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Fri, 21 Apr 2006
When I was in high school, I'd see water running out of a faucet growing narrower, and wonder if I could figure out what determines that curve. I found it was rather easy to do.I puzzled over that one for years; I didn't know how to start. I kept supposing that it had something to do with surface tension and the tendency of the water surface to seek a minimal configuration, and I couldn't understand how it could be "rather easy to do". That stuff all sounded really hard! But one day I realized in a flash that it really is easy. The water accelerates as it falls. It's moving faster farther down, so the stream must be narrower, because the rate at which the water is passing a given point must be constant over the entire stream. (If water is passing a higher-up point faster than it passes a low point, then the water is piling up in between—which we know it doesn't do. And vice versa.) It's easy to calculate the speed of the water at each point in the stream. Conservation of mass gets us the rest. So here's the calculation. Let's adopt a coordinate system that puts position 0 at the faucet, with increasing position as we move downward. Let R(p) be the radius of the stream at distance p meters below the faucet. We assume that the water is falling smoothly, so that its horizontal cross-section is a circle. Let's suppose that the initial velocity of the water leaving the faucet is 0. Anything that falls accelerates at a rate g, which happens to be 9.8 m/s^{2}, but we'll just call it g and leave it at that. The velocity of the water, after it has fallen for time t, is v = gt. Its position p is gt^{2}/2. Thus v = (2gp)^{1/2}.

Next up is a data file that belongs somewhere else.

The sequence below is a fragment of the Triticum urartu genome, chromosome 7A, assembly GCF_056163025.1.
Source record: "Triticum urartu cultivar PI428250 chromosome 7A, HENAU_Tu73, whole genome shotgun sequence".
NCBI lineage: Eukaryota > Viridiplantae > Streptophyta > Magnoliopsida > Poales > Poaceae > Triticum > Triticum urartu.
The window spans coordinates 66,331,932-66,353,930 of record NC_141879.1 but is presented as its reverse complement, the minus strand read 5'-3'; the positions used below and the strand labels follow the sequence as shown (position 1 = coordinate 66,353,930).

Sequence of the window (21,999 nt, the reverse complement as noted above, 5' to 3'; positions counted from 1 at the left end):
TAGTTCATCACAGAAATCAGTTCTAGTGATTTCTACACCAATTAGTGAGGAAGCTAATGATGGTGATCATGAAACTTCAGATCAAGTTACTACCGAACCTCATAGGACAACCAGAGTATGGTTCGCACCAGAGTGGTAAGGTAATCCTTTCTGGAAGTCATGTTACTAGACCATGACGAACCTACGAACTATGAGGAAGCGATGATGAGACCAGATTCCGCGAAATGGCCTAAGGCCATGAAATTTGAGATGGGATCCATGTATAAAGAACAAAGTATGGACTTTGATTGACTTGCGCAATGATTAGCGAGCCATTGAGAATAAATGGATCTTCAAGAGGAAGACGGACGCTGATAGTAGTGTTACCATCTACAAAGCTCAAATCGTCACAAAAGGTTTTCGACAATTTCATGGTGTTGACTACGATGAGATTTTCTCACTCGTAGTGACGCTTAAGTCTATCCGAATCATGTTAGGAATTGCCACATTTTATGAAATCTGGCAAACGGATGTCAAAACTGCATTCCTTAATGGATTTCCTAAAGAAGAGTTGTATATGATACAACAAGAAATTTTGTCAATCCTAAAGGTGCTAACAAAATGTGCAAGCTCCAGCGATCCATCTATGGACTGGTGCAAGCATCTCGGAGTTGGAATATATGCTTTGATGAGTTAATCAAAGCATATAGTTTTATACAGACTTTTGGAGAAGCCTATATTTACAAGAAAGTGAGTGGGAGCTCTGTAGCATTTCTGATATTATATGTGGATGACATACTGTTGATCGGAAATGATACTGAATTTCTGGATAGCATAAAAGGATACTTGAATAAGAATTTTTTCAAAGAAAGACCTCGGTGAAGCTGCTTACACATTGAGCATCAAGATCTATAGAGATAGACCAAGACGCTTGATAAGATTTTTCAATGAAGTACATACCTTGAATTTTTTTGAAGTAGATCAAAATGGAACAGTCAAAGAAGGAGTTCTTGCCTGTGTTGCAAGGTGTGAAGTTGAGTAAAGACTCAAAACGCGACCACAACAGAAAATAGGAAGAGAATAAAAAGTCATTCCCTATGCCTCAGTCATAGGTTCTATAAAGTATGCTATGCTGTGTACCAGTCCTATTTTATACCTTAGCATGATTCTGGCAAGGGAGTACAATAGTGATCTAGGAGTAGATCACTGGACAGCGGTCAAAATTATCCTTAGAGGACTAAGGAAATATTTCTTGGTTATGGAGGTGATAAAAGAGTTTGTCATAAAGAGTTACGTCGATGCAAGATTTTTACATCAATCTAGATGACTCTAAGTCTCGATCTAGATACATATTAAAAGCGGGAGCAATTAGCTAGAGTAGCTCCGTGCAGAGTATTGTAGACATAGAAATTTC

Here's the key step: imagine a very thin horizontal disk of water, at distance p below the faucet. Say the disk has height h. The water in this disk is falling at a velocity of (2gp)^{1/2}, and the disk itself contains volume π(R(p))^{2}h of water. The rate at which water is passing position p is therefore π(R(p))^{2}h · (2gp)^{1/2} gallons per minute, or liters per fortnight, or whatever you prefer. Because of the law of conservation of water, this quantity must be independent of p, so we have: π(R(p))^{2}h · (2gp)^{1/2} = A Where A is the rate of flow from the faucet. Solving for R(p), which is what we really want: R(p) = [ A / πh(2gp)^{1/2} ]^{1/2} Or, collecting all the constants (A, π, h, and g) into one big constant k: R(p) = k p^{-1/4} There's a picture of that over there on the left side of the blog. Looks just about right, doesn't it? Amazing.So here's the weird thing about the flash of insight. I am not a brilliant-flash-of-insight kind of guy. I'm more of a slow-gradual-dawning-of-comprehension kind of guy. This was one of maybe half a dozen brilliant flashes of insight in my entire life. I got this one at a funny time. It was fairly late at night, and I was in a bar on Ninth Avenue in New York, and I was really, really drunk. I had four straight bourbons that night, which may not sound like much to you, but is a lot for me. I was drunker than I have been at any other time in the past ten years. I was so drunk that night that on the way back to where I was staying, I stopped in the middle of Broadway and puked on my shoes, and then later that night I wet the bed. But on the way to puking on my shoes and pissing in the bed, I got this inspiration about what shape a stream of water is, and I grabbed a bunch of bar napkins and figured out that the width is proportional to p^{-1/4} as you see there to the left. This isn't only time this has happened. I can remember at least one other occasion. When I was in college, I was freelancing some piece of software for someone. I alternated between writing a bit of code and drinking a bit of whisky. (At that time, I hadn't yet switched from Irish whisky to bourbon.) Write write, drink, write write, drink... then I encountered some rather tricky design problem, and, after another timely pull at the bottle, a brilliant flash of inspiration for how to solve it. "Oho!" I said to myself, taking another swig out of the bottle. "This is a really clever idea! I am so clever! Ho ho ho! Oh, boy, is this clever!" And then I implemented the clever idea, took one last drink, and crawled off to bed. The next morning I remembered nothing but that I had had a "clever" inspiration while guzzling whisky from the bottle. "Oh, no," I muttered, "What did I do?" And I went to the computer to see what damage I had wrought. I called up the problematic part of the program, and regarded my alcohol-inspired solution. There was a clear and detailed comment explaining the solution, and as I read the code, my surprise grew. "Hey," I said, astonished, "it really was clever." And then I saw the comment at the very end of the clever section: "Told you so." I don't know what to conclude from this, except perhaps that I should have spent more of my life drinking whiskey. I did try bringing a flask with me to work every day for a while, about fifteen years ago, but I don't remember any noteworthy outcome. But it certainly wasn't a disaster. Still, a lot of people report major problems with this strategy, so it's hard to know what to make of my experience.
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